For those of us who’ve grown up around the Queen City, she’s only gotten more beautiful with age. The Southern capital of banking has become a premier hub for technology, energy and finance, complete with the fifth-highest major city population boom in the country. That’s led to a more diverse and inclusive economy, but also higher costs of living that make life difficult for many residents.
A recent UNC-Charlotte Urban Institute report found that 44% of Charlotte renters are cost-burdened, meaning they spend more than a third of their income on housing. That, combined with a history of redlining and discrimination in minority neighborhoods, means we need significant change for a more just and affordable city.
To accommodate growth and address the historical and economic injustices facing minority communities, Charlotte will need to be bold. YIMBY bold.
YIMBY – “Yes In My Backyard” – is a social movement that unites progressives on the left and free-market libertarians on the right. It advocates pro-development and pro-density policies, and sees a lack of housing supply as a major cause of unaffordable rents, as well as zoning laws that restrict growth.
If Charlotte wants to attract companies scouting for new headquarters while providing low-cost housing to its rising middle class, it will need YIMBY policies. That means fast-tracking building permits, repurposing zoning for mixed-use, and removing single-family house zoning, which makes up 84% of Charlotte’s residential neighborhoods. We would have more duplexes and triplexes, walkable communities and businesses, and homes for the next generation of residents.
Last year, Gov. Cooper signed SB316, mandating North Carolina’s major cities better track affordable housing units and zoning reforms. At the federal level, a bipartisan group of senators introduced the YIMBY Act to push localities to eliminate discriminatory land-use policies.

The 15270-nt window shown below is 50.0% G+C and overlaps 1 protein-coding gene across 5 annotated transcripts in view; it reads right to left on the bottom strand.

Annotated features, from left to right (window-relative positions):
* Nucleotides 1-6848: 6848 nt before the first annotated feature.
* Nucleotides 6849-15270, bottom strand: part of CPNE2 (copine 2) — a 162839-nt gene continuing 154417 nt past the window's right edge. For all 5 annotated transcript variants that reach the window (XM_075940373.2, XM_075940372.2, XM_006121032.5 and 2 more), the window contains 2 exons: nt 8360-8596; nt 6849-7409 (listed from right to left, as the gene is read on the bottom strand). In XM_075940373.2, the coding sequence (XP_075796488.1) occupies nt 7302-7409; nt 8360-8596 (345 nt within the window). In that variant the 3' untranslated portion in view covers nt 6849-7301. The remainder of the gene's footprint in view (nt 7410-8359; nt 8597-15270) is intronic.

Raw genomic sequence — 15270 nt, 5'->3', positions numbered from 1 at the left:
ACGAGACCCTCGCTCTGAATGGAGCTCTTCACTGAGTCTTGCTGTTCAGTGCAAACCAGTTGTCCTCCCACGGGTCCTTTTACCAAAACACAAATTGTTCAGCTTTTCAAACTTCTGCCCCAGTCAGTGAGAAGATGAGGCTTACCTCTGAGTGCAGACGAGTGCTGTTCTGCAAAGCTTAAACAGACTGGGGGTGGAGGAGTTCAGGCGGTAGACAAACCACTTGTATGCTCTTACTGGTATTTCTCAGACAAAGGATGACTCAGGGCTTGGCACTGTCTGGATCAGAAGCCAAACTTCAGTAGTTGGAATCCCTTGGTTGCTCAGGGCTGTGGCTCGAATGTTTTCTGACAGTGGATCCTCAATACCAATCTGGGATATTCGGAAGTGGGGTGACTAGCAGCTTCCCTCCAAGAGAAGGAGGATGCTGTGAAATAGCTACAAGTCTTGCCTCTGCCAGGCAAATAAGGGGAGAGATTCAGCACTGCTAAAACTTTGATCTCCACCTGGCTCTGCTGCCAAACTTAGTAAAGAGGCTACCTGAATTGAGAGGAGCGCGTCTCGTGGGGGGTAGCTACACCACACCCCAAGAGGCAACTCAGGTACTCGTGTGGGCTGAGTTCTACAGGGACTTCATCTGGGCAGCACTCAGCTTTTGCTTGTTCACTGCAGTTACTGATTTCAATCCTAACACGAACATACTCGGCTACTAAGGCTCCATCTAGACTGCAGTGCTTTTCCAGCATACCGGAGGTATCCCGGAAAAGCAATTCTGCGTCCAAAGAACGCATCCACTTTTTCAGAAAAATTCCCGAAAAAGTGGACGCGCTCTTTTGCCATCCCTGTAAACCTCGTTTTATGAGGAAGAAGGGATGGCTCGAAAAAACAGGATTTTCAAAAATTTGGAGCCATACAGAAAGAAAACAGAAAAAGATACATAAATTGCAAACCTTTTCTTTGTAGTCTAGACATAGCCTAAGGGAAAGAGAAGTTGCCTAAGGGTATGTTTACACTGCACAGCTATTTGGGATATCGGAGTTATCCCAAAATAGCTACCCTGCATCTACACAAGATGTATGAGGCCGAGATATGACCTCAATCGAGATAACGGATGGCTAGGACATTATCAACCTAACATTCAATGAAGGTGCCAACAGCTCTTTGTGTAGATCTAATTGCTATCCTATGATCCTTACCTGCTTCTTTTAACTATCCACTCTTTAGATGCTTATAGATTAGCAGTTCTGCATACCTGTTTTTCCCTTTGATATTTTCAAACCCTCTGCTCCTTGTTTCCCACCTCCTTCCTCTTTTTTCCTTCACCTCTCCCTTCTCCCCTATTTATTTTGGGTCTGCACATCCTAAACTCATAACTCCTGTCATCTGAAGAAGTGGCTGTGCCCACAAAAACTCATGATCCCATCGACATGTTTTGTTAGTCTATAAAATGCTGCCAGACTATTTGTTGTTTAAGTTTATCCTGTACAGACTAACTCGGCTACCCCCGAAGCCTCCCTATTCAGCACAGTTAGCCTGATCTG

Despite the efforts, opposition remains.
Too often, YIMBY policies are thwarted by an unholy alliance of affluent suburbanites who want construction far from them, and well-intentioned social activists who champion government-subsidized “affordable housing” at the expense of private development. Both divergent causes make up a unique NIMBY (Not In My Backyard) coalition, opposing market-based growth but for different reasons.
Last year, it was the Beatties Ford Road townhome project, opposed by activists and city councilors who complained of increased traffic and an unwanted “facelift” to the then-empty lot. Before that, it was the Keyo Park West tiny home development, opposed by city planners. Plans to clarify regulations were shelved, and the project died amid lawsuits, putting tiny homes in a gray zone.
In Charlotte politics, the debate on housing centers on various schemes to subsidize affordable homes, rather than endorsing more construction.
In July, the city council explored adopting development impact fees to raise funds for infrastructure and transit. While attractive to revenue-deprived city planners, these fees are an effective tax on new homes, meaning higher home prices that would put them above-market for too many. That discourages new housing when we need it the most. There are better solutions. Charlotte planning director Taiwo Jaiyeoba wants to eliminate single-family zoning, and that’s a good first step.
Next, our leaders could overhaul zoning regulations to blend residential and commercial properties, what we call upzoning. That would avoid piecemeal zoning petitions that slow the process+ and would spur new communities that combine affordable living with jobs and economic opportunities. They could also remove parking requirements that often hamstring dense apartments.
Rather than centrally planning the next affordable housing project or raising fees on new homes, city leaders should encourage private developers to increase supply at more affordable prices. That would offer people of all income levels a place to live.
By injecting a dose of YIMBY, the Queen City would achieve its destiny as a great American city.
Yaël Ossowski is a Charlotte-area native and deputy director at the Consumer Choice Center.
This article was published in the Queen City Nerve.